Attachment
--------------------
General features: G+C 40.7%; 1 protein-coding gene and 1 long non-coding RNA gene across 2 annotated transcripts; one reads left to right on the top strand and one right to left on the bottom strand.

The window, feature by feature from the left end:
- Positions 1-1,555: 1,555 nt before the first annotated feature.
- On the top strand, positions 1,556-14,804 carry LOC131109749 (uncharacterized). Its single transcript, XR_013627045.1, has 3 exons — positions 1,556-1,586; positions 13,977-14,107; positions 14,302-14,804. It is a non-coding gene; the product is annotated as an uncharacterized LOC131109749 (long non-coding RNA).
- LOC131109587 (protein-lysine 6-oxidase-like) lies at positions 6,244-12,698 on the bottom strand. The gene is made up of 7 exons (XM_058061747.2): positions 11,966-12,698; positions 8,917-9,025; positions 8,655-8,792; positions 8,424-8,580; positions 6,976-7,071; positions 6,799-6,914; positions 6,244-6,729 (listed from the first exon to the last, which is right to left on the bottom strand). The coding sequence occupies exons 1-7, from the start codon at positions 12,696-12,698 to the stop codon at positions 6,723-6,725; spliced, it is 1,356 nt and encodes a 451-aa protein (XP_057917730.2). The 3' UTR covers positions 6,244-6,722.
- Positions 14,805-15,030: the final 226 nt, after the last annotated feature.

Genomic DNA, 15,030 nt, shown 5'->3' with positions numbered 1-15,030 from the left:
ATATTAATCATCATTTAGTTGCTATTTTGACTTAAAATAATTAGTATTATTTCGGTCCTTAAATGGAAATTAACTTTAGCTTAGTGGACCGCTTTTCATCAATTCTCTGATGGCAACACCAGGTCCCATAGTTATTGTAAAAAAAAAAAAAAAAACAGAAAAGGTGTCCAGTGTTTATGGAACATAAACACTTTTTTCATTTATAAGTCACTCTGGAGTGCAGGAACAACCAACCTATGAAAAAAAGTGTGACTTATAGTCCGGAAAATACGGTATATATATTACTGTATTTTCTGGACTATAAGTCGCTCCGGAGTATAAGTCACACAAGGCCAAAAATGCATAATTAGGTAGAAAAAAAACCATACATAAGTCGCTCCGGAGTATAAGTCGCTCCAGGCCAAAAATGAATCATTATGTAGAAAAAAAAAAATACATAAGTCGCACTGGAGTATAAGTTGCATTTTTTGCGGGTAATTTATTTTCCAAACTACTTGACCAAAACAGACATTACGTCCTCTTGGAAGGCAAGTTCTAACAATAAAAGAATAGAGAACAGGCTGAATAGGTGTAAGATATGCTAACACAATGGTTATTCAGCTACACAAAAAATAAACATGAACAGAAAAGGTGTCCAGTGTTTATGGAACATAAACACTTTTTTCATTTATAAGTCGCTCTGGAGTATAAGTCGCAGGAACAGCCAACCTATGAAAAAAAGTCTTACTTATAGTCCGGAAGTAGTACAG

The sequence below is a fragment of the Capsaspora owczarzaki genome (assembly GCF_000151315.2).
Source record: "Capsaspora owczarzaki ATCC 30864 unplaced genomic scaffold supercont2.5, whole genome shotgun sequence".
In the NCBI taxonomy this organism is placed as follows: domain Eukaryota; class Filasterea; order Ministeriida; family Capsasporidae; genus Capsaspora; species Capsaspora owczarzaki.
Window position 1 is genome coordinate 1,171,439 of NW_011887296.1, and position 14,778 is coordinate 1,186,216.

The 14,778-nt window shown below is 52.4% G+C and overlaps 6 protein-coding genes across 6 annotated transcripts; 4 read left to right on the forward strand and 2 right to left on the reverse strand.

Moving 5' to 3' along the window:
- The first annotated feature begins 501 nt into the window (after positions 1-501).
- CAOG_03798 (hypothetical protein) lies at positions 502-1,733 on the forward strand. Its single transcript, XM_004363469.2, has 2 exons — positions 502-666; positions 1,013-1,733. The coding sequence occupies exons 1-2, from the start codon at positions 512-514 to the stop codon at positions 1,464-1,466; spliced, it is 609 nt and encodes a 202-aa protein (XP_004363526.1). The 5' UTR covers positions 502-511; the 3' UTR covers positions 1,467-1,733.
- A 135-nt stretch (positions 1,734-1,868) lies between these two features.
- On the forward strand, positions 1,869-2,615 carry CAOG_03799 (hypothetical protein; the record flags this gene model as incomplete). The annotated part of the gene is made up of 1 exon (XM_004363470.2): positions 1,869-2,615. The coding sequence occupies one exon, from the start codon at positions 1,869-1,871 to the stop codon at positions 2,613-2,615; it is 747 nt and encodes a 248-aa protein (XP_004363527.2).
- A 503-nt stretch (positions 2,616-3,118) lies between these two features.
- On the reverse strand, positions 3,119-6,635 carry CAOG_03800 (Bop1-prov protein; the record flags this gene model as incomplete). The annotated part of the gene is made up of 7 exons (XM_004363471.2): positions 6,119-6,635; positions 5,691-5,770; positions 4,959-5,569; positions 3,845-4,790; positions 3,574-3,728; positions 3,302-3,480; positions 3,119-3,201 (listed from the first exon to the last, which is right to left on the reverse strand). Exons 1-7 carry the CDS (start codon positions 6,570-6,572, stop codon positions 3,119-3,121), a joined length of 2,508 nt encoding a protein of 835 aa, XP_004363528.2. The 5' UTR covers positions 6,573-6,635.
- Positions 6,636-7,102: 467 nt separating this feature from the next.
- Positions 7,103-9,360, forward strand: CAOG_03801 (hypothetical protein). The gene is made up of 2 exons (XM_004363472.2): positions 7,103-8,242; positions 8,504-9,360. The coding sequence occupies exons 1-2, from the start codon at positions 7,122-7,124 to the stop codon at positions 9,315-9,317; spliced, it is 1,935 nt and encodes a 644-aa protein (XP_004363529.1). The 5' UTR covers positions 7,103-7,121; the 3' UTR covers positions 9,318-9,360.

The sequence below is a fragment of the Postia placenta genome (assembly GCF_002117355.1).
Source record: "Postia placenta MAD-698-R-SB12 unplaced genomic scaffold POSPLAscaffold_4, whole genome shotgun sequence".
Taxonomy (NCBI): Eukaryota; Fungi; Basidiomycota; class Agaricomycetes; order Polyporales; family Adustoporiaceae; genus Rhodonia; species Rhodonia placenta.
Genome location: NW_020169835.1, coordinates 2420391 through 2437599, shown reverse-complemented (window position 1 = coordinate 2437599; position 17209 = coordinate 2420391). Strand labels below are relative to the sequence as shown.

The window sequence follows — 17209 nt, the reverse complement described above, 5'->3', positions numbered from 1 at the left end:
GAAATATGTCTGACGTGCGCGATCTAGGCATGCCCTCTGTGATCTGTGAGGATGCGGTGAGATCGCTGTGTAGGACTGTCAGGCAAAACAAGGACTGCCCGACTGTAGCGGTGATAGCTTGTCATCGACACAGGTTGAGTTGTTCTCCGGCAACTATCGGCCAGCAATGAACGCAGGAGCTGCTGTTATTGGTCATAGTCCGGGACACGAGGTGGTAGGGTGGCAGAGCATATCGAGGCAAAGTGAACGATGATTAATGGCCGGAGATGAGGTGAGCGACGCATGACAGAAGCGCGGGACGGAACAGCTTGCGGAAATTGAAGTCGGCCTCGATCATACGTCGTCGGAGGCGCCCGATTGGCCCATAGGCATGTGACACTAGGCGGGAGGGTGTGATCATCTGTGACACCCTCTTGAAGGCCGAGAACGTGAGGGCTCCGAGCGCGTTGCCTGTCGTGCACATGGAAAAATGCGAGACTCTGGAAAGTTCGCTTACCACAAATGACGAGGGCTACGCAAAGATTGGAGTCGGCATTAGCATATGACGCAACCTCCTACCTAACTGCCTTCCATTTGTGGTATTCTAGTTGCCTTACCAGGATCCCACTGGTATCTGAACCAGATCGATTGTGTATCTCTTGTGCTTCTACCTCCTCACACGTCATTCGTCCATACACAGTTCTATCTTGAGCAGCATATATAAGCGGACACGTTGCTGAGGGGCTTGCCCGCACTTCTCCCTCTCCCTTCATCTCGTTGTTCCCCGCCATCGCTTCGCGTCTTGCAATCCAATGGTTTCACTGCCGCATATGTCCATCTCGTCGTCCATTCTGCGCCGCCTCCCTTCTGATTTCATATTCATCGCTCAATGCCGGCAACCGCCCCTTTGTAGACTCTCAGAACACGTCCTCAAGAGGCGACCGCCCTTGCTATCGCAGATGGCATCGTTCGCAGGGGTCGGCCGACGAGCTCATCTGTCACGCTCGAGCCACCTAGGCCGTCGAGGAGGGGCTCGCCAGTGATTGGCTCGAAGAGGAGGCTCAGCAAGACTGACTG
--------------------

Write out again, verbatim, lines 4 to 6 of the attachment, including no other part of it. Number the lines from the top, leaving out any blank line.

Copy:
- On the top strand, positions 1,556-14,804 carry LOC131109749 (uncharacterized). Its single transcript, XR_013627045.1, has 3 exons — positions 1,556-1,586; positions 13,977-14,107; positions 14,302-14,804. It is a non-coding gene; the product is annotated as an uncharacterized LOC131109749 (long non-coding RNA).
- LOC131109587 (protein-lysine 6-oxidase-like) lies at positions 6,244-12,698 on the bottom strand. The gene is made up of 7 exons (XM_058061747.2): positions 11,966-12,698; positions 8,917-9,025; positions 8,655-8,792; positions 8,424-8,580; positions 6,976-7,071; positions 6,799-6,914; positions 6,244-6,729 (listed from the first exon to the last, which is right to left on the bottom strand). The coding sequence occupies exons 1-7, from the start codon at positions 12,696-12,698 to the stop codon at positions 6,723-6,725; spliced, it is 1,356 nt and encodes a 451-aa protein (XP_057917730.2). The 3' UTR covers positions 6,244-6,722.
- Positions 14,805-15,030: the final 226 nt, after the last annotated feature.